Failure rate in Leaving Cert honours maths up for third year

Surprisingly strong results at ordinary level despite controversial Paper 1

Minister for Education Jan O’Sullivan tqueried  whether the ordinary level maths Paper 1 was too hard. Photograph: Cyril Byrne

Minister for Education Jan O’Sullivan tqueried whether the ordinary level maths Paper 1 was too hard. Photograph: Cyril Byrne


The proportion of students failing higher level mathematics in the Leaving Certificate has risen for the third year running, raising questions about quality of maths teaching.

Results published today show the uptake for higher level maths has levelled off after several years of growth, with 27 per cent of candidates taking the tougher paper, the same as last year. Of greater concern, however, is that the failure rate has risen to 5.2 per cent, up from 4.2 per cent last year, 3.3 per cent in 2013 and 2.3 per cent in 2012.

Some 57,929 Leaving Cert students will receive their results this morning, with college offers through the Central Applications Office (CAO) being issued next Monday.

Increasing the number of students taking higher level Maths has been a major goal of education policy.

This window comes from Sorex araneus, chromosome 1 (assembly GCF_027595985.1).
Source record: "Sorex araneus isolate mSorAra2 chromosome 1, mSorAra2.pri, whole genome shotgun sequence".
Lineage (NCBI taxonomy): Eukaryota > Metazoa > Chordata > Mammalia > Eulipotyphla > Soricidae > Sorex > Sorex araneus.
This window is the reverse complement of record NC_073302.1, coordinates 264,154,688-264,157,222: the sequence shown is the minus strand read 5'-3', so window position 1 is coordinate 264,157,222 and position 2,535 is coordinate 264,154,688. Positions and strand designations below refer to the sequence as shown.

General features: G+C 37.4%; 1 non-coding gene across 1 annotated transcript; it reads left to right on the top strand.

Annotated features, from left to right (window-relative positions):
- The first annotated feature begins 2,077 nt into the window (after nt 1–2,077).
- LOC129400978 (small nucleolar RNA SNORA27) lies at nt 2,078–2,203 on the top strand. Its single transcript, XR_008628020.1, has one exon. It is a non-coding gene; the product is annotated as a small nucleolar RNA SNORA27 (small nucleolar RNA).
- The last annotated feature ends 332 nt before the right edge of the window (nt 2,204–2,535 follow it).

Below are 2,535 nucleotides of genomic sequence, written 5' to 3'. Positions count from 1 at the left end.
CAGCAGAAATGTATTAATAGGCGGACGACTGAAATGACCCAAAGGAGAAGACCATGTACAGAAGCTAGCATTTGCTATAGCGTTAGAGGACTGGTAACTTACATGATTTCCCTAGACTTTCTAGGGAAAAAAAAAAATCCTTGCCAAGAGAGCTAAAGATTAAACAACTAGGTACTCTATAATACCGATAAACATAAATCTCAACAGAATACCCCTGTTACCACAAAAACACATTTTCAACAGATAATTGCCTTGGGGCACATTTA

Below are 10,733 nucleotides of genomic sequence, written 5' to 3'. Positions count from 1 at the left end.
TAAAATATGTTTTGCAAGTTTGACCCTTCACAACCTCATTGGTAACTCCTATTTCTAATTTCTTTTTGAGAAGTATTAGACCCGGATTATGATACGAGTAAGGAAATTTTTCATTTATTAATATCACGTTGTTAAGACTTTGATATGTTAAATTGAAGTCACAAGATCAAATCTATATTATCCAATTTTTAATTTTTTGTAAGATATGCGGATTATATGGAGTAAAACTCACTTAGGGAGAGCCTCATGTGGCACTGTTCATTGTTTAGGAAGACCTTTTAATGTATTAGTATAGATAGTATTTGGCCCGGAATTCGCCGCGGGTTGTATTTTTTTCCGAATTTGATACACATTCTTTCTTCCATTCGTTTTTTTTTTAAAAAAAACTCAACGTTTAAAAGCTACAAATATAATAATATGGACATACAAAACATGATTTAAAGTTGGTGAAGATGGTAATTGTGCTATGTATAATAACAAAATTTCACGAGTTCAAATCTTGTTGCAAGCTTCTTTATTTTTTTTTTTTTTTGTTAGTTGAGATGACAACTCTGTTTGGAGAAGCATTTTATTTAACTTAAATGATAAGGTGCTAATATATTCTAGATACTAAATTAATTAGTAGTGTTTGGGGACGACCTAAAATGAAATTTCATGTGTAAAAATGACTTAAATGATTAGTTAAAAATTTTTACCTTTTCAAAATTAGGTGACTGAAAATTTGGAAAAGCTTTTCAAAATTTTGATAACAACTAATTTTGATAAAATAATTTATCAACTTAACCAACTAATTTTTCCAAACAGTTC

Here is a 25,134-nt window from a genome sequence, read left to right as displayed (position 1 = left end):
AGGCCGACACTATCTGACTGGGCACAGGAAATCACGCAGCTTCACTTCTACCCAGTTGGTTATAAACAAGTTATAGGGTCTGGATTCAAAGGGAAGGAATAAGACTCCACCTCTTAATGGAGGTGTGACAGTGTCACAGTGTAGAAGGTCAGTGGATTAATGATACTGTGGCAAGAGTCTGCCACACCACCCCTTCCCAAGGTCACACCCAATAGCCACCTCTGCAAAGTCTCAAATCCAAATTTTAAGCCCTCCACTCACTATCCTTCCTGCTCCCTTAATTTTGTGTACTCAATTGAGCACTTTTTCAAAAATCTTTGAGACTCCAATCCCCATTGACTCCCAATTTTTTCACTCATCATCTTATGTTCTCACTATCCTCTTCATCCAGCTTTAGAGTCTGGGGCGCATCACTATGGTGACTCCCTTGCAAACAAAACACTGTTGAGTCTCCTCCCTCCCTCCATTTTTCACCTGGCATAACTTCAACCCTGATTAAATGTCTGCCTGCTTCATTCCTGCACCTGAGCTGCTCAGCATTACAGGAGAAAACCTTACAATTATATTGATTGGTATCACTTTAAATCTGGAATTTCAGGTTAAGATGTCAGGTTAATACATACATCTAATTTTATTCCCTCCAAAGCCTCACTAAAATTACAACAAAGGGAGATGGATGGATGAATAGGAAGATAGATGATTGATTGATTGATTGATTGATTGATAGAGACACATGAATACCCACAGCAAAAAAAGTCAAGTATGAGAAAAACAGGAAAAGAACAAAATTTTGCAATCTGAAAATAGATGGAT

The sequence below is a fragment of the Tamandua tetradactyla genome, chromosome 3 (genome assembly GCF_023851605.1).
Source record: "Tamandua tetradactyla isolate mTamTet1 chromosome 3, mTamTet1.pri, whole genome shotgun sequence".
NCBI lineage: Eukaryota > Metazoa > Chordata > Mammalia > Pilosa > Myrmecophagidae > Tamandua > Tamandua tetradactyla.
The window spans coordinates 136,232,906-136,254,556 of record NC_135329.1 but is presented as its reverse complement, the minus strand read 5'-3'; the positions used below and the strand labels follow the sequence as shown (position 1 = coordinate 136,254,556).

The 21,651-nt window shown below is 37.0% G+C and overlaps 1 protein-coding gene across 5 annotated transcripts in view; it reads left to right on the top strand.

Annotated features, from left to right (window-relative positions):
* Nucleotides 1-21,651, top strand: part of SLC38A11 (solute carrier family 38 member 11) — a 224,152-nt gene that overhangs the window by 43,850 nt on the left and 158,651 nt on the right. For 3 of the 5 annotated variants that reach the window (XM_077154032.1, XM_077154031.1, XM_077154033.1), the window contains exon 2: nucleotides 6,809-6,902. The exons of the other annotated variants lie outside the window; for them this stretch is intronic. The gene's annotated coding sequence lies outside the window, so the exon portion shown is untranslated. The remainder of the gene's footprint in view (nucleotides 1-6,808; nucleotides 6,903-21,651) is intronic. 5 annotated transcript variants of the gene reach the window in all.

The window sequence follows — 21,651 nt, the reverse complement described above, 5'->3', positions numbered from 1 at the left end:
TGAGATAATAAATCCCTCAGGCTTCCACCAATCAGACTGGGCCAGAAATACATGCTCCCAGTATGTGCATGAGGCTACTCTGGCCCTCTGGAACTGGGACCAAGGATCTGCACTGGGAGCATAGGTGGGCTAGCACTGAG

The introduction of 25 CAO bonus points for a D grade or better in 2012 has led to a 30 per cent jump in those taking the higher level paper, and the numbers are set to rise further in 2017 when a new CAO system will allocate points to students who get 30-39 per cent – what is currently regarded as an E or “fail” – at higher level.

But this year’s results indicate that to improve the maths ability of Leaving Cert students there needs to be greater focus on teaching standards. Latest figures show there are only 5,443 qualified maths teachers on the Teaching Council register, compared with 8,015 qualified English teachers and 6,628 qualified History teachers.

A 2010 study by researchers at University of Limerick estimated that almost half of those teaching maths in secondary schools had no qualification in the subject, prompting the introduction of a training programme last year.

In ordinary level maths, there were surprisingly strong results, given the controversy over Paper 1 which left some in tears and prompted Minister for Education Jan O’Sullivan to query whether it was too hard. The proportion of students getting an A, B or C rose from 66.7 per cent to 73.7 per cent, while the proportion who failed dropped from 8.6 per cent to 5.9 per cent.The results will further fuel debate on whether the roll-out of the Project Maths curriculum is leading to an increase or decrease in standards.

The number of Leaving Cert cadidates rose this year by 1.6 per cent. However, participation in the Leaving Cert Applied programme continues to decline.

One student got nine A1s this year, matching the achievement of Conor Gallagher of St Michael’s College, Dublin in 2014, while nine students got eight A1s.